One of the things that we're quickly finding out is that every problem or thing that seems amiss must have its root cause determined and either a fix or a plan for fixing done as soon as possible. In my case, I ignored a few warning signs that ended up with a call to an electrician and a $250 fix.

Aside from the cost, I also think now about how our bottom cleaner was in danger too of electrocution and none of us had the slightest notion of the problem.

Warning Sign Number 1 : Pedistal 20A Outlet Not Working

Last saturday I met Matt, who does bottom cleaning for Bare Bottoms Boat Cleaning Service. They've been cleaning #SVPetrichor for quite awhile and they know her well.

Matt wanted to charge his phone while he scraped the barnacle off Petrichor's hull. We tried the outlet at the dock - no power. That's ok, it's never really worked. So we tried another outlet in the back yard. It worked and so I went about my day, not thinking much more of it.

This, though, should have been warning sign number 1.

Warning Sign Number 2 : Batteries Not Charged

Yesterday, while doing our weekly boat wellness check:

  1. Check the Bilges for water level
  2. Verify All bilge pumps are working
  3. Check Battery Voltage
    • We learned this the hard way with our first set of 4D AGM batteries running down to 9V.
  4. Check for Leaks
  5. Log any smells or
  6. Start the Engine
    • Let it warm up to operating temp
    • Turn transmission forward and backward to move fluid

All this gets logged in various log books. We have:

  • Red General Boat Log
  • Black Battery Maintenance Log
  • Black Engine Maintenance Log

During the wellness check, I noticed that the battery monitor was at 12.18 Volts.

That's far lower than it should be while resting. Check back to the last log entry, the batteries were at 12.9V. I had assumed that I had just checked during a float or equalization period.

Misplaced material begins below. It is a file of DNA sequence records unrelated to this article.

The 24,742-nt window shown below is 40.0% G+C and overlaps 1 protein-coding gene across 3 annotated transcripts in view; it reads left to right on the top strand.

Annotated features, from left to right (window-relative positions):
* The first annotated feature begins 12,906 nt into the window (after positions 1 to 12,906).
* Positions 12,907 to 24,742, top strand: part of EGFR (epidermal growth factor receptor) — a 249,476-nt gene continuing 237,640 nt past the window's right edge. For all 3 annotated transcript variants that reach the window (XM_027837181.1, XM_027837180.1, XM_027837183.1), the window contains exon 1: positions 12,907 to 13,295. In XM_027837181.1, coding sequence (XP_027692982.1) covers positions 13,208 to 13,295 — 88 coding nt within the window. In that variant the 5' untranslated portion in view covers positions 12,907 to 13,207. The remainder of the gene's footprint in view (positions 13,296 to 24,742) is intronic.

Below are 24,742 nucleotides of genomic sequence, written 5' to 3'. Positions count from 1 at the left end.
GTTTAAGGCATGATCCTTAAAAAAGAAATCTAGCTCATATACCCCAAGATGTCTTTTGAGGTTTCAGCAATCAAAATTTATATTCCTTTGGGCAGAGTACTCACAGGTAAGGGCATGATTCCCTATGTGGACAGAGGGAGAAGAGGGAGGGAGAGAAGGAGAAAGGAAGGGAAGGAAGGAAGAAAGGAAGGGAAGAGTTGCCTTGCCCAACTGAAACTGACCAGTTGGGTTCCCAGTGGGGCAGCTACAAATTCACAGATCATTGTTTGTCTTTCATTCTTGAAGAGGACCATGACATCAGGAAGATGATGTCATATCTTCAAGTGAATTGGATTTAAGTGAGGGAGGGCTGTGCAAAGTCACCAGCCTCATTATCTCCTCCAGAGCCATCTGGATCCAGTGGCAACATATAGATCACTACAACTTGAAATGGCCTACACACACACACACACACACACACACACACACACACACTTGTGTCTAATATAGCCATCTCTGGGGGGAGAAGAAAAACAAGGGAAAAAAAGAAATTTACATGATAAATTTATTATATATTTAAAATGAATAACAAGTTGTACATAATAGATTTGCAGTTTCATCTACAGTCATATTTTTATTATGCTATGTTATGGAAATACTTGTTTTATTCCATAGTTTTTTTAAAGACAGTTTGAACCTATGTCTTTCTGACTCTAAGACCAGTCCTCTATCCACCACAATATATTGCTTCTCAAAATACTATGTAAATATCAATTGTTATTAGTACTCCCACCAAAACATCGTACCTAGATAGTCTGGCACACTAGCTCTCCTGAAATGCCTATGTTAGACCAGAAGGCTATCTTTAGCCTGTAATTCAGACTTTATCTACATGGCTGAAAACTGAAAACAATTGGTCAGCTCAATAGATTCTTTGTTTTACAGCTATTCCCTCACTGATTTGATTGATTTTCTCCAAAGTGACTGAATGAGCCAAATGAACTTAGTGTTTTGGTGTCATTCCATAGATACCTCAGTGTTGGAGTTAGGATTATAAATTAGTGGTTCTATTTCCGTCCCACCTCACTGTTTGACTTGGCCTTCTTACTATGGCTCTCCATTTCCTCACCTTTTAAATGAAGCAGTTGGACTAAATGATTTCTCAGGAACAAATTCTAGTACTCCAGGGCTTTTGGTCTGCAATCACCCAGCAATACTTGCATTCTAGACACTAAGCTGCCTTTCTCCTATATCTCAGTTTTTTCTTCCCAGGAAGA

Something's Wrong, No Shore Power

Now that the batteries were down to 12.18V, that indicates something's wrong.

First thing to do is to verify that the charger's on. It isn't. There's also no power coming from Shore Power.

I slowly trace things back one piece at a time all the way to the dock's shore plug to the house's breaker panel in the garage.

The 50A breaker had been tripped. Ah, must've been a fault of sorts. My first thought, "I hope there wasn't a short somewhere on Petrichor."

I flip the breaker off, then back on. In a second, the breaker trips again. I try one more time and this time, I hear a bzzzzzzz and Nina, who's in her office in the house, tells me that the lights were flickering. Ooooh man, not good.

I unplug the shore power cable and try once again to see if the problem is with Petrichor or not.

bzzzzzzzz trip... Good that it's not a problem with Petrichor, bad that we're now without power and the batteries are slowly draining.

I immediately let Nina know that there's a short somewhere in her house. As she calls up her electrician, Mike, I pull the batteries off Petrichor. The anti-sieze compound and dielectric grease I had used for the batteries worked well! Despite there being a tight solid connection, it came undone easily without any damage or corrosion anywhere!

Petrichor has 5 batteries in 3 banks (Listing of battery sizes can be found here):

  1. Starter Bank = 1X BCI Group Size 35 Sealed Heavy Duty Marine Battery